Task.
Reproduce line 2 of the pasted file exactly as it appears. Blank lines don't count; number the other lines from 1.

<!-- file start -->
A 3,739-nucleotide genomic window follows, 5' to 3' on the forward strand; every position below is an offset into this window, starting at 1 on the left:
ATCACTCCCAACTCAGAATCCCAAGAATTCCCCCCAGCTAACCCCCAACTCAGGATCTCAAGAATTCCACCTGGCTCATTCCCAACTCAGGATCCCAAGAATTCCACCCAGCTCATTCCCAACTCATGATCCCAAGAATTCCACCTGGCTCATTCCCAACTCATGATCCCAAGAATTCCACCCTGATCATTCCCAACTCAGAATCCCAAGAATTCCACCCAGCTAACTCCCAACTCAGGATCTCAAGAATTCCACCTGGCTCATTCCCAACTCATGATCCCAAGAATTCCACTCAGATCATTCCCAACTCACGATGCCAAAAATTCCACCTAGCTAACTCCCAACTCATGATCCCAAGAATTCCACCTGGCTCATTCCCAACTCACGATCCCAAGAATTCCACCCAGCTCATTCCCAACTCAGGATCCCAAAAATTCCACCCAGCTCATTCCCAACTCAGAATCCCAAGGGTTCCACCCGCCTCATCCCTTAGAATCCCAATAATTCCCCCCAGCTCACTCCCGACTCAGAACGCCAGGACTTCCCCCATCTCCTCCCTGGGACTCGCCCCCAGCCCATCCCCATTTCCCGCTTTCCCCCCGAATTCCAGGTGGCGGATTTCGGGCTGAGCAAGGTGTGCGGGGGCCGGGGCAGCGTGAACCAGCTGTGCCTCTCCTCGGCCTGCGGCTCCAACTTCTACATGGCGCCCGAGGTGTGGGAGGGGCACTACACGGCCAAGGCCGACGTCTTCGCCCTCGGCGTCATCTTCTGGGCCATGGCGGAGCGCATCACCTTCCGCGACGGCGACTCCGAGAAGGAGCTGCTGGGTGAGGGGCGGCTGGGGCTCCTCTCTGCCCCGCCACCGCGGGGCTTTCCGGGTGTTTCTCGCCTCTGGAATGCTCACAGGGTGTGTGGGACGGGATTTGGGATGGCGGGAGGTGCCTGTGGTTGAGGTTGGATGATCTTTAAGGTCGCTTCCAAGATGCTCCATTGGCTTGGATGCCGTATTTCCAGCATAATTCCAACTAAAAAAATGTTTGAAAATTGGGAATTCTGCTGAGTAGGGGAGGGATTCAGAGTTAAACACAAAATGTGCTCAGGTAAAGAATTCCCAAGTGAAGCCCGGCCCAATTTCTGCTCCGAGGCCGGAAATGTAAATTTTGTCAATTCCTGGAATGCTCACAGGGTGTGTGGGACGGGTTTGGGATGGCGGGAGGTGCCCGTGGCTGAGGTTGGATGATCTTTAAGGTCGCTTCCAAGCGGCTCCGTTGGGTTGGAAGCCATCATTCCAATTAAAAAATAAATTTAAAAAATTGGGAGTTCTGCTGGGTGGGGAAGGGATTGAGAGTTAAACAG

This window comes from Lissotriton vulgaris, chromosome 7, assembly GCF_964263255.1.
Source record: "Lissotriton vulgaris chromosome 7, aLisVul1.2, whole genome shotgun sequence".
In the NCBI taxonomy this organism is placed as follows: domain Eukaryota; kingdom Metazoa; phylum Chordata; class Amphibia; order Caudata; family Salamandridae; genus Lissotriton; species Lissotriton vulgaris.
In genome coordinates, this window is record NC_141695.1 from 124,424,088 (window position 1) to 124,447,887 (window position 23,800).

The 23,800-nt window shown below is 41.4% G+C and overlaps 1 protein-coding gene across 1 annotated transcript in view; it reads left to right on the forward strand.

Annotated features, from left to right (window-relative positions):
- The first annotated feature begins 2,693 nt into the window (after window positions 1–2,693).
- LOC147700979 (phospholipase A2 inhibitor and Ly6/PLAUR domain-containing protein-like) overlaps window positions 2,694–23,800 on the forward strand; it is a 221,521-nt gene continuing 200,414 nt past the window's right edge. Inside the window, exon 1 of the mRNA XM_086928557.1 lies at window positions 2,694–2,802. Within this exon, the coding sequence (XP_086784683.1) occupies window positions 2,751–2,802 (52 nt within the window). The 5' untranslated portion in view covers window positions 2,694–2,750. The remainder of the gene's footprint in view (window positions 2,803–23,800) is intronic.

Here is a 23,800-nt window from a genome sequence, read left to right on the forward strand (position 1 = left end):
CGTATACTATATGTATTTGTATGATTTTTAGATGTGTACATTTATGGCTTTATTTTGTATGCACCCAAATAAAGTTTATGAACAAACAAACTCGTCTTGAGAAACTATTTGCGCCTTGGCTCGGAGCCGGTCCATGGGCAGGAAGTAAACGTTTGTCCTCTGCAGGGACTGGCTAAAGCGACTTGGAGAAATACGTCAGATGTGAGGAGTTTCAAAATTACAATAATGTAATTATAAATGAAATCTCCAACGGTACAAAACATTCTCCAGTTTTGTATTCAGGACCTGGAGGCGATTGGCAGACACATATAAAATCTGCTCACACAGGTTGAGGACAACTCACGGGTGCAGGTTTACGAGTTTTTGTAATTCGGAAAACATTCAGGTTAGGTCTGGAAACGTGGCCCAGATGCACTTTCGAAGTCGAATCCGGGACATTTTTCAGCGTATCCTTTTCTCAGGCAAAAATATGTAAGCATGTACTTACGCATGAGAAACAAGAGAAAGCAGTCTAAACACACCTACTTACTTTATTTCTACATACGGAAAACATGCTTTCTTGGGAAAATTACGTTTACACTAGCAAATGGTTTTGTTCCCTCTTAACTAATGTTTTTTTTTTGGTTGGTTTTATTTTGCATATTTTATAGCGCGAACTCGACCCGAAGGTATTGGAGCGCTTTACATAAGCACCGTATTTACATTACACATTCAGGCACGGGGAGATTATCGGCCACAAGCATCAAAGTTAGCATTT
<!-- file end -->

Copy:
ATCACTCCCAACTCAGAATCCCAAGAATTCCCCCCAGCTAACCCCCAACTCAGGATCTCAAGAATTCCACCTGGCTCATTCCCAACTCAGGATCCCAAGAATTCCACCCAGCTCATTCCCAACTCATGATCCCAAGAATTCCACCTGGCTCATTCCCAACTCATGATCCCAAGAATTCCACCCTGATCATTCCCAACTCAGAATCCCAAGAATTCCACCCAGCTAACTCCCAACTCAGGATCTCAAGAATTCCACCTGGCTCATTCCCAACTCATGATCCCAAGAATTCCACTCAGATCATTCCCAACTCACGATGCCAAAAATTCCACCTAGCTAACTCCCAACTCATGATCCCAAGAATTCCACCTGGCTCATTCCCAACTCACGATCCCAAGAATTCCACCCAGCTCATTCCCAACTCAGGATCCCAAAAATTCCACCCAGCTCATTCCCAACTCAGAATCCCAAGGGTTCCACCCGCCTCATCCCTTAGAATCCCAATAATTCCCCCCAGCTCACTCCCGACTCAGAACGCCAGGACTTCCCCCATCTCCTCCCTGGGACTCGCCCCCAGCCCATCCCCATTTCCCGCTTTCCCCCCGAATTCCAGGTGGCGGATTTCGGGCTGAGCAAGGTGTGCGGGGGCCGGGGCAGCGTGAACCAGCTGTGCCTCTCCTCGGCCTGCGGCTCCAACTTCTACATGGCGCCCGAGGTGTGGGAGGGGCACTACACGGCCAAGGCCGACGTCTTCGCCCTCGGCGTCATCTTCTGGGCCATGGCGGAGCGCATCACCTTCCGCGACGGCGACTCCGAGAAGGAGCTGCTGGGTGAGGGGCGGCTGGGGCTCCTCTCTGCCCCGCCACCGCGGGGCTTTCCGGGTGTTTCTCGCCTCTGGAATGCTCACAGGGTGTGTGGGACGGGATTTGGGATGGCGGGAGGTGCCTGTGGTTGAGGTTGGATGATCTTTAAGGTCGCTTCCAAGATGCTCCATTGGCTTGGATGCCGTATTTCCAGCATAATTCCAACTAAAAAAATGTTTGAAAATTGGGAATTCTGCTGAGTAGGGGAGGGATTCAGAGTTAAACACAAAATGTGCTCAGGTAAAGAATTCCCAAGTGAAGCCCGGCCCAATTTCTGCTCCGAGGCCGGAAATGTAAATTTTGTCAATTCCTGGAATGCTCACAGGGTGTGTGGGACGGGTTTGGGATGGCGGGAGGTGCCCGTGGCTGAGGTTGGATGATCTTTAAGGTCGCTTCCAAGCGGCTCCGTTGGGTTGGAAGCCATCATTCCAATTAAAAAATAAATTTAAAAAATTGGGAGTTCTGCTGGGTGGGGAAGGGATTGAGAGTTAAACAG